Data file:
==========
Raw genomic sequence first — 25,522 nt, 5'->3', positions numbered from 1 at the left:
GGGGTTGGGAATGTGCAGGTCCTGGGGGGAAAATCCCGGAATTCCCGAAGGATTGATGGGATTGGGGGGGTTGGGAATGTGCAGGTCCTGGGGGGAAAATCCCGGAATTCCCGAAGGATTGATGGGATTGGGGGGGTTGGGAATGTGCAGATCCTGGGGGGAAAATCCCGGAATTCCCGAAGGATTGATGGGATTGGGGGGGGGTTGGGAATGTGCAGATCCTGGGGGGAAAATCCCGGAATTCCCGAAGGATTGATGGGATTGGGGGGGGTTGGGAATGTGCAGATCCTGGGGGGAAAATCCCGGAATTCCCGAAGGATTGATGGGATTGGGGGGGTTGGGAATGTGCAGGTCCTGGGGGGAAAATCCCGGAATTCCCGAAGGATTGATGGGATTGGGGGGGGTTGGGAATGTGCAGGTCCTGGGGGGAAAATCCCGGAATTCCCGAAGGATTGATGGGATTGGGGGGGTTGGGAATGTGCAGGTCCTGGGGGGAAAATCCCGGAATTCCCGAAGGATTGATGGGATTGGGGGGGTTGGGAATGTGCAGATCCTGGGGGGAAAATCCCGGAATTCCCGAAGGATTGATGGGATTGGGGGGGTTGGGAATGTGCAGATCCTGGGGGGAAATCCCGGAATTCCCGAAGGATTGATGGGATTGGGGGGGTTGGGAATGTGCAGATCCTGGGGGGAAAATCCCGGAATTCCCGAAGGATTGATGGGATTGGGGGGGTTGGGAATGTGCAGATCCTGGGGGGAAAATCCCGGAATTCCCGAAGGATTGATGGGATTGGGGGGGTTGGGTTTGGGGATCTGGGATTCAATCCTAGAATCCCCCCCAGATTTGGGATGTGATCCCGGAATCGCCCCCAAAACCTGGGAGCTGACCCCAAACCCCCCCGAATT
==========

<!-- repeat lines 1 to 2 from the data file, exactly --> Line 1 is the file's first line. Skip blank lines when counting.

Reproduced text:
Raw genomic sequence first — 25,522 nt, 5'->3', positions numbered from 1 at the left:
GGGGTTGGGAATGTGCAGGTCCTGGGGGGAAAATCCCGGAATTCCCGAAGGATTGATGGGATTGGGGGGGTTGGGAATGTGCAGGTCCTGGGGGGAAAATCCCGGAATTCCCGAAGGATTGATGGGATTGGGGGGGTTGGGAATGTGCAGATCCTGGGGGGAAAATCCCGGAATTCCCGAAGGATTGATGGGATTGGGGGGGGGTTGGGAATGTGCAGATCCTGGGGGGAAAATCCCGGAATTCCCGAAGGATTGATGGGATTGGGGGGGGTTGGGAATGTGCAGATCCTGGGGGGAAAATCCCGGAATTCCCGAAGGATTGATGGGATTGGGGGGGTTGGGAATGTGCAGGTCCTGGGGGGAAAATCCCGGAATTCCCGAAGGATTGATGGGATTGGGGGGGGTTGGGAATGTGCAGGTCCTGGGGGGAAAATCCCGGAATTCCCGAAGGATTGATGGGATTGGGGGGGTTGGGAATGTGCAGGTCCTGGGGGGAAAATCCCGGAATTCCCGAAGGATTGATGGGATTGGGGGGGTTGGGAATGTGCAGATCCTGGGGGGAAAATCCCGGAATTCCCGAAGGATTGATGGGATTGGGGGGGTTGGGAATGTGCAGATCCTGGGGGGAAATCCCGGAATTCCCGAAGGATTGATGGGATTGGGGGGGTTGGGAATGTGCAGATCCTGGGGGGAAAATCCCGGAATTCCCGAAGGATTGATGGGATTGGGGGGGTTGGGAATGTGCAGATCCTGGGGGGAAAATCCCGGAATTCCCGAAGGATTGATGGGATTGGGGGGGTTGGGTTTGGGGATCTGGGATTCAATCCTAGAATCCCCCCCAGATTTGGGATGTGATCCCGGAATCGCCCCCAAAACCTGGGAGCTGACCCCAAACCCCCCCGAATT